Here’s to peeking at things that make an introvert happy.
In a time when social media has converted the society into an extrovert’s paradise, an introvert seems to others as a very mysterious creature from a different planet all-together.
While introverts readily assume something is wrong with them, extroverts avoid being with individuals who simply fail to understand the significance of socializing during the weekends.
Introverts are not difficult people to deal with; they are people whose source of stimulation is internal. They are individuals who embrace solitude, process their thoughts in their heads, are less demonstrative of their ideas through words, occasionally suffer ‘people exhaustion’ and frequently need to retreat into aloneness to recharge their energy.
The preferences of an introvert and an extrovert is distinct. Nonetheless,it is absolutely necessary to respect the differences and accept them as they are. Instead of judging other people, we must learn to understand them.
Introverts are highly misunderstood as they seldom express themselves and their needs.
So, how do you know what makes them happy to increase your understanding about them?
To start with, here are 9 things that make introverts happy:
1. Plenty of ‘me time’
Not to mention, it is a must in their happiness list. Introverts find it overwhelming to stay for long in exposure to a lot of people and happenings.
Enjoying “me time” is the most important activity in their daily schedule. It gives them the same thrill as a long awaited party post a week long work gives to an extrovert. It is what they look forward to after an exhaustive day, a happy day, a disappointing day, a productive day, almost every possible day.
As it is impossible to completely avoid social interaction, temporarily staying away from people to restore the drained mind and soul is a necessity for the introverts. It replenishes their mental clarity and rejuvenates them with the energy and spirit to go through another new day.
2. Good books
It’s said that there is no friend as loyal as a book. Guess whose best friends are books?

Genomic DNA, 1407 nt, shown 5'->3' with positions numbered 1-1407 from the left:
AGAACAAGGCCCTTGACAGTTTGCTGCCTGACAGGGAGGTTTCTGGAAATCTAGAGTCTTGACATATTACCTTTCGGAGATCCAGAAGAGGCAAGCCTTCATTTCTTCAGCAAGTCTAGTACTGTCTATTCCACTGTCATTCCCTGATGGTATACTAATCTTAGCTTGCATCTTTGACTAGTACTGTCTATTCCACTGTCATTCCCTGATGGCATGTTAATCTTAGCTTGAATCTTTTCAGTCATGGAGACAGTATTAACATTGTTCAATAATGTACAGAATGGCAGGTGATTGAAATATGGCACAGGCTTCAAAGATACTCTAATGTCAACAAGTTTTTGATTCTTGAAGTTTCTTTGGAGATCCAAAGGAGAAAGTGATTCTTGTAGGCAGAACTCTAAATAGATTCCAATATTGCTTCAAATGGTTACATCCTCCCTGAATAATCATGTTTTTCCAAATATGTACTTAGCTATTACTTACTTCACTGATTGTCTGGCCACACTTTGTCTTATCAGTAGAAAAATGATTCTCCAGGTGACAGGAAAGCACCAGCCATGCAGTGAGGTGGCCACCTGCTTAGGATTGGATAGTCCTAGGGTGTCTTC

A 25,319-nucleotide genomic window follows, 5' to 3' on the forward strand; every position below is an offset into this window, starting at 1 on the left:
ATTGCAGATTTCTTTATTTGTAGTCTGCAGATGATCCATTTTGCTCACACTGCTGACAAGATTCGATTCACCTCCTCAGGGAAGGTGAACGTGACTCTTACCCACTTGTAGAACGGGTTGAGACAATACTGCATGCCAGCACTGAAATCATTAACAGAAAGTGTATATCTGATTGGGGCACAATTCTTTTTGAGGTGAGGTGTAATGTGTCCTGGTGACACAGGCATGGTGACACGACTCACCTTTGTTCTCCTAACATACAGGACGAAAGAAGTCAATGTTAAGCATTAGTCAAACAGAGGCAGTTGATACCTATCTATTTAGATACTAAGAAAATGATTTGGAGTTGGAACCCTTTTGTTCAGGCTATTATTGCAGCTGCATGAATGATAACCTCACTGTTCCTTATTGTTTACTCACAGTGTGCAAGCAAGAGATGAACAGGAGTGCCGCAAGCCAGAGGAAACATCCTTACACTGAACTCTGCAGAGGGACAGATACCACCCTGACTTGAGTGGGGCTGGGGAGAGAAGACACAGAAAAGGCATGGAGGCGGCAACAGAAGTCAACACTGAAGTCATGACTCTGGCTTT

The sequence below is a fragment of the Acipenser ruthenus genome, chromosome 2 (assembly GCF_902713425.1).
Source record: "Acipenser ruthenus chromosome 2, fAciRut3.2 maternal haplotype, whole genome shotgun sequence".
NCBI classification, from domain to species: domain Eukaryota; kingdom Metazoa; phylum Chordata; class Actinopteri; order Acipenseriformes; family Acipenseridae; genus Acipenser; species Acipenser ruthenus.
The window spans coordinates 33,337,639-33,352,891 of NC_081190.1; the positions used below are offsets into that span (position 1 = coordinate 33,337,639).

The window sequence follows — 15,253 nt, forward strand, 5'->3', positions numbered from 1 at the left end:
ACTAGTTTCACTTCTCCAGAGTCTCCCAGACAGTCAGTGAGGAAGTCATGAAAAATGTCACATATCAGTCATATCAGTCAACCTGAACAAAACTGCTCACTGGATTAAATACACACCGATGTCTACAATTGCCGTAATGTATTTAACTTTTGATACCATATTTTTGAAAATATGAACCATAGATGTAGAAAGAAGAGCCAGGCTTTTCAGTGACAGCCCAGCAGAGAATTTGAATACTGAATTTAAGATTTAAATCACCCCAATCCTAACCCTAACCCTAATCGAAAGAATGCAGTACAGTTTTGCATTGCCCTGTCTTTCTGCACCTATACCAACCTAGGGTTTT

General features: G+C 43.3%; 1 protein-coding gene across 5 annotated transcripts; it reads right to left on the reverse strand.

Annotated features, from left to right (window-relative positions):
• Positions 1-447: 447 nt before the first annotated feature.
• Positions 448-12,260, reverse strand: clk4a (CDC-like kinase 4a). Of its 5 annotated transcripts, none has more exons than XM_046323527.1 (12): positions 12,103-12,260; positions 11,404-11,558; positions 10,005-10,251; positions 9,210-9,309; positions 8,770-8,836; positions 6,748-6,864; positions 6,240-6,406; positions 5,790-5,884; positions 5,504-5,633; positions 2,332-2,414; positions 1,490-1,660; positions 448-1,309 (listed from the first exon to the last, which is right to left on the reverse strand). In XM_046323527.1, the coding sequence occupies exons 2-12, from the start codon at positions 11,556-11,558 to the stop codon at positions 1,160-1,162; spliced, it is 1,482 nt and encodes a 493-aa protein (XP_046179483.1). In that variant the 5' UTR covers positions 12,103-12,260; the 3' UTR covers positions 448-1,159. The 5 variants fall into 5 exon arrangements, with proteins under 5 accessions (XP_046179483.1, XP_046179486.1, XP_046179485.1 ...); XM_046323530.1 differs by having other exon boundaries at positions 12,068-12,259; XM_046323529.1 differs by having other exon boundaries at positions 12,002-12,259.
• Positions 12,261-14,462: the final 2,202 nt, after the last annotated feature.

Given a choice, an introvert will befriend a book over a human being. Books are like a cheery to the cake for the hyper-imaginative minds that introverts possess.
It simply is a fodder for their unique thought process, filling them with the joy of experiencing everything vividly inside their mind. Good books are more treasured by them than any meaningless human connection.
Introverts love to keep their friends circle small and their book shelves filled.
Be it bird watching, walking over grass, stargazing or romanticizing nights- nature for introverts is like a healing hub. Introverts get easily drained by social interactions and being in nature helps them revive the lost mental clarity.
Introverts love to connect with the silent reassurance of nature. For them time spent in nature is a relaxing way to de-stress negativity and regain their lost energy.
“I think many introverts naturally see the world in terms of story and symbol,” Lauren Sapala, a writing coach for introverts has to say “And when we use writing as a tool, we’re able to connect the dots and lay out the patterns we see for others.”
The language introverts interact through is writings. Unlike other people, introverts are not highly demonstrative of their emotions and writing makes it easier for them to be lost in their fascinating mind and come up with some masterpieces.
Journaling is another way introverts keep a track of their unsaid thoughts and feelings.
Why would introverts not love being alone, in their comfortable space and writing away things they would rather not say?
5. Meaningful conversations
Have you ever had a small talk with an introvert? You probably didn’t. You never would.
Introverts absolutely detest ‘whats’ and loves ‘whys’. For them small talks are a waste of valuable time. People who are wired to dive deeper into every matter has no interest in making talks that seldom gets past the superficial level.
Meaningful discussions are like an essential mental exercise for them. The emotional intimacy that meaningful conversations create is sought after by an introvert.
Dr. Laurie Helgoe points out in Introvert Power, “Introverts do not hate small talk because we dislike people. We hate small talk because we hate the barrier it creates between people.”